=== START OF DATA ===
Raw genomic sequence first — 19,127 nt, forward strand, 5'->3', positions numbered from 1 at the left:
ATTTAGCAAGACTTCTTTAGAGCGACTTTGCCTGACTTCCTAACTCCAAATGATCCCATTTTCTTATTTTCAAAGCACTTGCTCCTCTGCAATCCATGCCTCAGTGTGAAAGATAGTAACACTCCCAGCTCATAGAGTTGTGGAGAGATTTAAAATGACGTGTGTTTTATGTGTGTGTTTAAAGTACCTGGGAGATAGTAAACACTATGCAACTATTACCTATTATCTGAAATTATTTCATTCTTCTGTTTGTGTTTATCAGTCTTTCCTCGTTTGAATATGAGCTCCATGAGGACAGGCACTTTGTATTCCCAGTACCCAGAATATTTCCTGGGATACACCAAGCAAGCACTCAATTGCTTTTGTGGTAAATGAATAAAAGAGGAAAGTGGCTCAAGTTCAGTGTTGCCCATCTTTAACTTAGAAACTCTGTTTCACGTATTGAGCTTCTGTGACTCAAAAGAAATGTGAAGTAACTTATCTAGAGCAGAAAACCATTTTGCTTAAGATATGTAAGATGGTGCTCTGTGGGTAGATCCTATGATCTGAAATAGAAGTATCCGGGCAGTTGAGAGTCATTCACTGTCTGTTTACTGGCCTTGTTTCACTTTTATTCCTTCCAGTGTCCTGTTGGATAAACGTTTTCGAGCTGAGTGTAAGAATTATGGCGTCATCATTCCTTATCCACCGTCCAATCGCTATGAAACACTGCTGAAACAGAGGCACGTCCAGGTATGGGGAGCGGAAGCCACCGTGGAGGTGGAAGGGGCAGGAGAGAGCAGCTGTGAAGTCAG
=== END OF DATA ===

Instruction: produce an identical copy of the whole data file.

Raw genomic sequence first — 19,127 nt, forward strand, 5'->3', positions numbered from 1 at the left:
ATTTAGCAAGACTTCTTTAGAGCGACTTTGCCTGACTTCCTAACTCCAAATGATCCCATTTTCTTATTTTCAAAGCACTTGCTCCTCTGCAATCCATGCCTCAGTGTGAAAGATAGTAACACTCCCAGCTCATAGAGTTGTGGAGAGATTTAAAATGACGTGTGTTTTATGTGTGTGTTTAAAGTACCTGGGAGATAGTAAACACTATGCAACTATTACCTATTATCTGAAATTATTTCATTCTTCTGTTTGTGTTTATCAGTCTTTCCTCGTTTGAATATGAGCTCCATGAGGACAGGCACTTTGTATTCCCAGTACCCAGAATATTTCCTGGGATACACCAAGCAAGCACTCAATTGCTTTTGTGGTAAATGAATAAAAGAGGAAAGTGGCTCAAGTTCAGTGTTGCCCATCTTTAACTTAGAAACTCTGTTTCACGTATTGAGCTTCTGTGACTCAAAAGAAATGTGAAGTAACTTATCTAGAGCAGAAAACCATTTTGCTTAAGATATGTAAGATGGTGCTCTGTGGGTAGATCCTATGATCTGAAATAGAAGTATCCGGGCAGTTGAGAGTCATTCACTGTCTGTTTACTGGCCTTGTTTCACTTTTATTCCTTCCAGTGTCCTGTTGGATAAACGTTTTCGAGCTGAGTGTAAGAATTATGGCGTCATCATTCCTTATCCACCGTCCAATCGCTATGAAACACTGCTGAAACAGAGGCACGTCCAGGTATGGGGAGCGGAAGCCACCGTGGAGGTGGAAGGGGCAGGAGAGAGCAGCTGTGAAGTCAG